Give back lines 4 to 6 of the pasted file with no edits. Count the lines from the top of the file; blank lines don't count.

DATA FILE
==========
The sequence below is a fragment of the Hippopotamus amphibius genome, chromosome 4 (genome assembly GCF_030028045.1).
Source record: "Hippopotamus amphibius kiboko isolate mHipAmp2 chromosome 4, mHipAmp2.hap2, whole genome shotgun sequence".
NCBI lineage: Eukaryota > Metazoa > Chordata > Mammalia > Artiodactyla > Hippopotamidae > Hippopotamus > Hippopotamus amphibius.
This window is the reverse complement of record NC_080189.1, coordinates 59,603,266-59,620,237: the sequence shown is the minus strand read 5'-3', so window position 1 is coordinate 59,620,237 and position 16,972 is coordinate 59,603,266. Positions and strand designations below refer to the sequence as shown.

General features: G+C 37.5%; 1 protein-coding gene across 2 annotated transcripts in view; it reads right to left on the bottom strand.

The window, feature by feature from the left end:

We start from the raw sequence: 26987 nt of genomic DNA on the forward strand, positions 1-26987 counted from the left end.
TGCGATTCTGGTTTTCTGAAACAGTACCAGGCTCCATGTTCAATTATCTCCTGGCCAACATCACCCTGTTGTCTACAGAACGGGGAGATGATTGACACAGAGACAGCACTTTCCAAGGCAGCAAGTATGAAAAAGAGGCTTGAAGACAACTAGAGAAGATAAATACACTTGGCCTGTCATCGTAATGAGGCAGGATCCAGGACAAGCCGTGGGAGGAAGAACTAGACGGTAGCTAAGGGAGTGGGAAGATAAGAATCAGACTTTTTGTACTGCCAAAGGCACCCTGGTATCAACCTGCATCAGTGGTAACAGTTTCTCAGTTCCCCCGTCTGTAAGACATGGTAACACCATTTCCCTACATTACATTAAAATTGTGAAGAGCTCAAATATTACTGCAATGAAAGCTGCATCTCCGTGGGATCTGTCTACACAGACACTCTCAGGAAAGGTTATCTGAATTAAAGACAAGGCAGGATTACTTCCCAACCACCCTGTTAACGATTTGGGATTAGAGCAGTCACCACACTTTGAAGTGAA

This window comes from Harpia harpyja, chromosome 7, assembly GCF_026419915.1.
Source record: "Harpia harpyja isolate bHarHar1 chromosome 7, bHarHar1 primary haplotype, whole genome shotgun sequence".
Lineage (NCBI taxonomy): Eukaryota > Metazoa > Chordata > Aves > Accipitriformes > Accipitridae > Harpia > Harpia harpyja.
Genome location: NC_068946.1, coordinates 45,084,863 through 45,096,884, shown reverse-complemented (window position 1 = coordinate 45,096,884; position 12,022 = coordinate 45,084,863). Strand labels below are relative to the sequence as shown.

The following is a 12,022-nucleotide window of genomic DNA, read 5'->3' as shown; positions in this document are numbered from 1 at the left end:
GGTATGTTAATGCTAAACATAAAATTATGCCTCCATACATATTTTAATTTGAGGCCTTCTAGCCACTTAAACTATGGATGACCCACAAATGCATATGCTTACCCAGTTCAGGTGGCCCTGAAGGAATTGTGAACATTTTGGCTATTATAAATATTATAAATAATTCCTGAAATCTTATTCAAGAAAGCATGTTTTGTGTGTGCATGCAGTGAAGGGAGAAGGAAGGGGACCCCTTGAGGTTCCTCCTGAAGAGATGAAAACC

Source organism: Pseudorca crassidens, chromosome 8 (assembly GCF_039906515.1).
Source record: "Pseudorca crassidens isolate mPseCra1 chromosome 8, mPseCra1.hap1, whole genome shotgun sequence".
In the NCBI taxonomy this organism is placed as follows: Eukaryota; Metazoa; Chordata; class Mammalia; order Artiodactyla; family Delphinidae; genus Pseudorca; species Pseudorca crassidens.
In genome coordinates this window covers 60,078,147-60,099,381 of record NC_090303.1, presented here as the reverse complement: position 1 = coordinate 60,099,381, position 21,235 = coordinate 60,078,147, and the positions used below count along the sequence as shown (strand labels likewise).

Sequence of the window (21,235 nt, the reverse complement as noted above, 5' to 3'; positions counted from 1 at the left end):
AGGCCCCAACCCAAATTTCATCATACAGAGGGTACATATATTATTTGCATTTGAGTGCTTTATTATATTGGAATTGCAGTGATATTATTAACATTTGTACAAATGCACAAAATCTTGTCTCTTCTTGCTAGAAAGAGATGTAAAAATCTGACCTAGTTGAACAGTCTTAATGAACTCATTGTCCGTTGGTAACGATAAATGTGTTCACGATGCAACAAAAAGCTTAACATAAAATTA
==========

This window is the reverse complement of record NC_080189.1, coordinates 59,603,266-59,620,237: the sequence shown is the minus strand read 5'-3', so window position 1 is coordinate 59,620,237 and position 16,972 is coordinate 59,603,266. Positions and strand designations below refer to the sequence as shown.

General features: G+C 37.5%; 1 protein-coding gene across 2 annotated transcripts in view; it reads right to left on the bottom strand.

The window, feature by feature from the left end: